By: Dan Hueber –
In just a few short hours we will have wrapped up the trade for the second month of 2017 and at least this morning, we have plus signs in front of the figures across the grain and soy markets. One would have to consider this to likely be nothing more than a Tuesday undo bounce with the potential for additional long liquidation ahead but it is still nice to see the strength. If we were to wrap up trade right now, for the month nearby corn would be 3-cents higher, beans down 7-cents and wheat up 2-cents. Not all that bad considering February is seasonally considered a down month. As of the close last evening, the average price for the month for December corn was 3.96, so we should end up a full $.10 above last year for crop insurance purposes and 10.19 for beans, an increase of $1.34 over last year.
There are stories circulating overnight that Saudi Arabia and by default OPEC would like to see crude oil work up to the $60 a barrel level in 2017.
Currently the price of Brent has been chopping in the $55/56 range. While that hardly seems like a monumental challenge if they are able to maintain production restraint with their members but it does present an interesting challenge for the organization. They believe that a push to the $60 level would be enough to encourage investment within the group but would not be high enough to really stimulate a massive increase in the shale production here in the U.S. Good luck with that. It is interesting to point out that since the beginning of the year, the U.S. has witnessed quite a spike in our crude exports, basically doubling from less than 600,000 barrels a day to over 1.2 million. Now before you become too excited about this, recognize that we remain as one of the world’s largest importers and it was really a confluence of circumstances such as favorable freight rates and a glut of inventory at the right locations that fell into place to allow this to happen. That said, keep in mind that up until 2015 there were very tight limitations on any crude being exported from this nation so we are playing with a new set of rules. OPEC is right to be concerned about prices elevating to the point where new exploration/production becomes economically encouraged.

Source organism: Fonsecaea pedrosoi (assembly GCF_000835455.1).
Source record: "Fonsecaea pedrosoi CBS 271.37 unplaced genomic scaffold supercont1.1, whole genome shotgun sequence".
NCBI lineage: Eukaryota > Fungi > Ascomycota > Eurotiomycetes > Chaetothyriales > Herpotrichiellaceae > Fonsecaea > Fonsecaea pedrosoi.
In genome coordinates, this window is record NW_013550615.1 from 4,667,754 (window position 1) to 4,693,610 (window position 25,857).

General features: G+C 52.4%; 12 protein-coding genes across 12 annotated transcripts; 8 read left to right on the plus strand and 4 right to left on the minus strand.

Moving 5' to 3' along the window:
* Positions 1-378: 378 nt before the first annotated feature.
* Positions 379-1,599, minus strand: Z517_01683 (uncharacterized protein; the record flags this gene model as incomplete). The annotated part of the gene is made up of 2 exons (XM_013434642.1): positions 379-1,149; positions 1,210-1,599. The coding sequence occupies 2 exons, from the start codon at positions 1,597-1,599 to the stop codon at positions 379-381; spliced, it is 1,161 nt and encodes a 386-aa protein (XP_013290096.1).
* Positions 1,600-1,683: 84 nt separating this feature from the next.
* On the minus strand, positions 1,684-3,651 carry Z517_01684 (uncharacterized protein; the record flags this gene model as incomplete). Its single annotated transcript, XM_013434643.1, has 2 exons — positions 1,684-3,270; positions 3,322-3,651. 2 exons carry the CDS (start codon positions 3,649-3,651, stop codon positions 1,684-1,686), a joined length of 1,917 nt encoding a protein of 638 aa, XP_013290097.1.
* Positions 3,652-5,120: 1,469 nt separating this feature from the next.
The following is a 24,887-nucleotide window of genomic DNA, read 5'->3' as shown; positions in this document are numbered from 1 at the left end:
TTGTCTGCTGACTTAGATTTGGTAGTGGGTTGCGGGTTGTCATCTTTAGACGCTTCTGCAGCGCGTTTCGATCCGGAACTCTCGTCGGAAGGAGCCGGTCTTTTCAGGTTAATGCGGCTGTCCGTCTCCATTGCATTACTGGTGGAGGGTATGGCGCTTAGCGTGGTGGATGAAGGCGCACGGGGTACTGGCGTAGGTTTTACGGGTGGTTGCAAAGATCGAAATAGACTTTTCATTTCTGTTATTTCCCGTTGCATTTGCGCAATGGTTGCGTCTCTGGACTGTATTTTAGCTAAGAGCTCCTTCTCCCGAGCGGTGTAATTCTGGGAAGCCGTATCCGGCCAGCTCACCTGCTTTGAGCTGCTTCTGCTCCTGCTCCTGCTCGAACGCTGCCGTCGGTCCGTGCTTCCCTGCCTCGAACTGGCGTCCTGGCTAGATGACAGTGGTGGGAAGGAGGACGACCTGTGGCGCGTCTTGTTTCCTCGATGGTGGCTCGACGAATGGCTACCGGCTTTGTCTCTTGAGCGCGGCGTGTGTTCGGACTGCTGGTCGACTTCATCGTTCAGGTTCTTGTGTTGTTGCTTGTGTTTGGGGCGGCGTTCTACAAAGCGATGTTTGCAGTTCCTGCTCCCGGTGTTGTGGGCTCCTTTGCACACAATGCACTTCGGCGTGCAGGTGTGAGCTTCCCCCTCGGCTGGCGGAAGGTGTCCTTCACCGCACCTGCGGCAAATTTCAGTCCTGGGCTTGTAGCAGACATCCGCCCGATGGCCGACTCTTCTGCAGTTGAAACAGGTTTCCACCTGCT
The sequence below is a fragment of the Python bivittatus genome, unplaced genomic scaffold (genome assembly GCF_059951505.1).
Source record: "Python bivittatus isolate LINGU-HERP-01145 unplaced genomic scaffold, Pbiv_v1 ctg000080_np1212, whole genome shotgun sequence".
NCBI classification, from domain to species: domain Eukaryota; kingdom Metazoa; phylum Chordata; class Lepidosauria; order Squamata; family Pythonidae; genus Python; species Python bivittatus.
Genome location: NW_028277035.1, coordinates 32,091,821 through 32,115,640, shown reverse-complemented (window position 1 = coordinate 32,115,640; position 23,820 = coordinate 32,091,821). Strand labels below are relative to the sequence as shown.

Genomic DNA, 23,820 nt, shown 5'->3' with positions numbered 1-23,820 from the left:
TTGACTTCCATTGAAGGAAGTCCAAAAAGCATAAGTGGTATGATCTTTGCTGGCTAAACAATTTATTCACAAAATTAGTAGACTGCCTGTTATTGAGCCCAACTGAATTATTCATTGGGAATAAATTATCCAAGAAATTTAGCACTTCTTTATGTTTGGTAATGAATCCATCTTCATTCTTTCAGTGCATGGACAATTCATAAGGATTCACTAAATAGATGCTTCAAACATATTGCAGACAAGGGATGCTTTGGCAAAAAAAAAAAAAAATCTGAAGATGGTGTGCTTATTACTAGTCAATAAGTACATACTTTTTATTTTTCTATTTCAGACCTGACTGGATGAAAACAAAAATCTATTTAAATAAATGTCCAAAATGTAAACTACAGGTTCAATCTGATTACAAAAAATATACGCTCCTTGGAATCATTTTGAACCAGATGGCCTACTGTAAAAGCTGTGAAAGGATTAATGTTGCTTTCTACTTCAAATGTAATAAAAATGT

Wet conditions are evidently creating some issue in Brazil. Dr. Cordonnier reports that a section of the major highway, BR-163 (Soybean Highway) that connects Mato Grosso and the Amazon has yet to be paved (est. 150 kilometers) and currently is a muddy mess with literally thousands of trucks now stranded or at least severely delayed. This in turn has meant beans are not getting on to barges to head for ports in the north hampering or delaying overall shipments. It is estimated that around 25% of the exports will leave from the northern ports this year. Of course, this has been Brazil’s Achilles heel for years and is at least one of the reasons more buyers have not completely shifted demand to that nation. While I am sure the economic recession that they have been grappling with has delayed these infrastructure projects but keep in mind, that is only a delay not a cancellation.